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Lewis and Clark Trail "Re-live the Adventure"

From the Journals of
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 1805 Journal Entry Archives
 1806 Journal Entry Archives
1804 Journal Entry Archives  October 8 - 13, 1804 

October 8, 1804 (Camped between Oak and Fisher Creeks, Corson County, South Dakota)

"2 of our men discovered the ricckerre village, about the Center of the Island*. The Isld. is covered with fields, where those people raise their Corn Tobacco beens. Great numbers of those people came on the Island to see us pass, we passed above the head of the Island and Capt. Lewis with 2 interpeters & 2 men went to the Village.  I formed a Camp of the french & the guard on Shore, with one Sentinal on board of the boat at anchor, a pleasant evening all things arranged both for Peace or War.... Several french men Came up with Capt Lewis in a Perogue, one of which is a Mr. Gravellin ** a man well versed in the language of this nation and gave us some information relitive to the Countrey naton. "

Island*- Ashley Island, Corson County, South Dakota
Mr. Gravellin **- Joseph Gravelins, a trader among the Arikaras for more than twenty years.

October 9, 1804 (Remained at the camp between Oak and Fisher Creeks)

"all the grand Chiefs visited us to day also Mr Taboe*, a trader from St. Louis-Many canoes of a single Buffalow Skin** made in the form of a Bowl carrying generally 3 and sometimes 5 & 6 men, those canoes ride the highest Waves..."

Mr Taboe*- Pierre-Antoine Tabeau
Buffalow Skin**- Possibly bullboats, hemispherical vessels covered with buffalo skins.

October 10, 1804 (Remained at the camp between Oak and Fisher Creeks)

" much astonished at my black Servent, who made him self more turrible in their view than I wished him to Doe as I am told telling them that before I cought him he was wild & lived upon people, young children was verry good eating.  This nation never saw a black man before. we prepare all things to speak to the Indians. At one oClock the Cheifs all assembled & after some little Cerremony the council commenced, we informed them of what we had told the others before. Gave them presents. After the Council was over we Shot the air guns which astonished them much, they then departed and we rested secure all night."

October 11, 1804 (Camped a few miles above Fisher Creek, Corson County,South Dakota)

"at 11 oClock we emt the Grand Chief in Council & he made a short speech thanking us for what we had given him & his nation promisseing to attend to the Council we had given him & informed us the road was open & no one dare Shut it & we might Departe at pleasure, at 1 oClock we set out for the uppper villages 3 miles distant.... Those people gave us to eate bread made of Corn & beens, also Corn & beans boild. A large Been * which they rob the mice of the Prairie which is rich & verry nurrishing also quashes. All Tranquillity."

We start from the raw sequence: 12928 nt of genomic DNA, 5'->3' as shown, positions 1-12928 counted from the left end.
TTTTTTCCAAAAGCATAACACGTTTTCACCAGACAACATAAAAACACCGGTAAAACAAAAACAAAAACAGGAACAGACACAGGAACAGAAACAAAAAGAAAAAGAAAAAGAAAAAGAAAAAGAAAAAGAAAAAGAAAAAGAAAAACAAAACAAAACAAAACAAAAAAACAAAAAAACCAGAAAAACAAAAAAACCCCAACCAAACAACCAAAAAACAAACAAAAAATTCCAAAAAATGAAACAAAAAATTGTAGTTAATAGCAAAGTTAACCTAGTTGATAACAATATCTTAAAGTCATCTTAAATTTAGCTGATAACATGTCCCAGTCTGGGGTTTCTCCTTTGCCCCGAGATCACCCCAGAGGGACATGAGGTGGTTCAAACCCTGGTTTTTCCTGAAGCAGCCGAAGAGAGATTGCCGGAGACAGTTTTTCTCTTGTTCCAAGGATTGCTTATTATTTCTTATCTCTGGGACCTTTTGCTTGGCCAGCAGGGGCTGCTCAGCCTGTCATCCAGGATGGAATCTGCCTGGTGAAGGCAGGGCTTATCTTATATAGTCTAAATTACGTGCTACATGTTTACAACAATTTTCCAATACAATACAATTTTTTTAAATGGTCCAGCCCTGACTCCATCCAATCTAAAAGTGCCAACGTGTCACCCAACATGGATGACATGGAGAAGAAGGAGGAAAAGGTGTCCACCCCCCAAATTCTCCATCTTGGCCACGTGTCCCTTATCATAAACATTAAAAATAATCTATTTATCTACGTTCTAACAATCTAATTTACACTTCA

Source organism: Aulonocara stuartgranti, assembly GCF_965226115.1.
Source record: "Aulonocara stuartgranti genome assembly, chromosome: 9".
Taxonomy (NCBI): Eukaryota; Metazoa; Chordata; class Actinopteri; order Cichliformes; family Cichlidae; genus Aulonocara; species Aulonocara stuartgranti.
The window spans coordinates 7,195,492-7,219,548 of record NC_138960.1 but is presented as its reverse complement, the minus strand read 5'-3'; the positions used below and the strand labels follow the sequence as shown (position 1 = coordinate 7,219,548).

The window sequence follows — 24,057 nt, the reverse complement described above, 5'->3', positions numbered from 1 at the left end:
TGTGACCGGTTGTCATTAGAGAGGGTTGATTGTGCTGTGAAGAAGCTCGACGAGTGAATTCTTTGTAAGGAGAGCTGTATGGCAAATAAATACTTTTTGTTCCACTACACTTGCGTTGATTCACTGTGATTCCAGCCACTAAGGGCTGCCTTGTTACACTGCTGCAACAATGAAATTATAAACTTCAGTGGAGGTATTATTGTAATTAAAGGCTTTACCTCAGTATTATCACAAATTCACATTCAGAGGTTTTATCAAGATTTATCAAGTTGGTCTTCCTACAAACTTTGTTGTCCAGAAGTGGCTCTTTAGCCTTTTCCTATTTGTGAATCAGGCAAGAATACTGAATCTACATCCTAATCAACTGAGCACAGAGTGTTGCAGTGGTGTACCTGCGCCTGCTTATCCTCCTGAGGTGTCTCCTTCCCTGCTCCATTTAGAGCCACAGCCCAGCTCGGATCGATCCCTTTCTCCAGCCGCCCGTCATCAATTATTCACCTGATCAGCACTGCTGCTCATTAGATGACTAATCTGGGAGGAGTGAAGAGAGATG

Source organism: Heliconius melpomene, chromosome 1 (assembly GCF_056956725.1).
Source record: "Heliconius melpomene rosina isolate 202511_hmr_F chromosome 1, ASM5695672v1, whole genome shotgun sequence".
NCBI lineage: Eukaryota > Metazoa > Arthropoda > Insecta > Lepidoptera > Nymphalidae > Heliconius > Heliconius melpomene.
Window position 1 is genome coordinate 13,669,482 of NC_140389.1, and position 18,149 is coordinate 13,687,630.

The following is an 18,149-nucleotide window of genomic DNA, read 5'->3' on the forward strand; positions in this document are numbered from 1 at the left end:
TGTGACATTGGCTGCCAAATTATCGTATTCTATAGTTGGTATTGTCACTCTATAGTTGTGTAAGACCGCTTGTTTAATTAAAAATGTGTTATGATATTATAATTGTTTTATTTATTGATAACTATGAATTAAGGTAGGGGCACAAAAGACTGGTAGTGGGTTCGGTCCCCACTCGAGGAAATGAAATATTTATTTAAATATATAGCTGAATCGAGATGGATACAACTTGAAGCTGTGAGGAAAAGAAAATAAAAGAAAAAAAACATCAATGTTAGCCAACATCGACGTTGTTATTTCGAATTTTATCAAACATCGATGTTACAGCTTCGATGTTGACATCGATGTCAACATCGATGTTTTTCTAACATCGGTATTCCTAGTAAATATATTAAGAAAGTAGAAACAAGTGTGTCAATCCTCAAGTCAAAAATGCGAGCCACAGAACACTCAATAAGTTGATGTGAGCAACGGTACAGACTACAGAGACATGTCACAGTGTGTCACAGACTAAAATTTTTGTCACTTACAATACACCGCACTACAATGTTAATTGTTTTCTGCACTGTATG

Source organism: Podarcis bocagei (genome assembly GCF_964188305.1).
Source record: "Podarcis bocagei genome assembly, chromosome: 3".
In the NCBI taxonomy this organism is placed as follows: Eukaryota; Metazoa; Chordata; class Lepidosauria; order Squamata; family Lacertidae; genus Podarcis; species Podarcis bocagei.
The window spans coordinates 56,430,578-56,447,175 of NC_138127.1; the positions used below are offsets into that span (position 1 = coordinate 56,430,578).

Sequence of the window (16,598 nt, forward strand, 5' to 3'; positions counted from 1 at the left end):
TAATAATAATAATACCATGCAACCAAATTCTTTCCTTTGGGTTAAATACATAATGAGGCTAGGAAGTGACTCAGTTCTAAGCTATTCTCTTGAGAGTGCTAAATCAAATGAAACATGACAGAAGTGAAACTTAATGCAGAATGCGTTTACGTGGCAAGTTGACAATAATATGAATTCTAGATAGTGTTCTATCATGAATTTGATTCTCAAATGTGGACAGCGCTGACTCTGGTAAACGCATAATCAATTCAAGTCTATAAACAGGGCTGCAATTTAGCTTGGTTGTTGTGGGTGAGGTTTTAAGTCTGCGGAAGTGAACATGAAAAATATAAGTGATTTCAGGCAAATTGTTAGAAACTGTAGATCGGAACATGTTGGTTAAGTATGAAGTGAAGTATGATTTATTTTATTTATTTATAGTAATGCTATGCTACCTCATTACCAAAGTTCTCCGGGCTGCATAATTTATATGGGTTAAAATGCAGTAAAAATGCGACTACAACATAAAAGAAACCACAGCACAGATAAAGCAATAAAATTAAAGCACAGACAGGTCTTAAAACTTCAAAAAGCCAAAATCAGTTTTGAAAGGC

large Been *- This "bean" is Amphicarpa monoica, whose seeds were an important food for the tribes of the Upper Missouri. Frontiersmen usually called it the "hog peanut" of "wild peanut".

October 12, 1804( Camped about ten miles above the previous camp but on the opposite shore, Campbell County, South Dakota)

"Went to the house of the 2nd Chief Lassil* where there was many Chiefs and warriors & about 7 bushels of Corn, a twist of their tobacco & seeds of 2 kind of Tobacco  we set some time before the Councill Commenced this man spoke at some length declareing his dispotion to belive and prosue our Councils, his intention of going to Visit his great father  acknowledged the satisfaction in receiving the presents and raising a doubt as to the safty of passing the nations below particularly the Souex.  requested us to take a Chief of their nation and make a pact with Mandins ** & nations above.... those people express an inclination to be at peace with all nations- The Nation of the Rickerries is about 600 men they appear to be peacefull. They raise great quantities of Corn Beens Simmins*** also Tobacco."

Chief Lassil* - Perhaps another name for Pocasse, the second Chief
Mandins **- Mandan Indians
Beens Simmins***-
Summer squash

October 13, 1804 (Camped about one mile south of the North Dakota stae line, Campbell County, South Dakota)

"A creek 18 miles above the Ricaras I call Stone Idol Creek, this creek heads in a small lake at no great distance, near what there is a Stone to which the Indians asscribe a great virtue*. Those people have a curious tradition of those stones, one man was a man in love, one girl whose parents would not let them yet in her hand... a court martial convened this day for the trial of John Newman, charged with "having uttered repeated expressions of a highly criminal and mutinous nature; the same having a tendency not only to distroy every principle of military discipline, but also to alienate the affections of the individuals composing this detatchment to their officers, and disaffect them to the service for which they have been so sacredly and solemnly engaged.  The Prisonar plead not guilty to the charge... the court are unanimously of opinion that the prisonar John Newman is guilty.  " 

great virtue*- When passing by these stones, the Arikara paid reverence and made votive offerings. Near present day Pollack, South Dakota.

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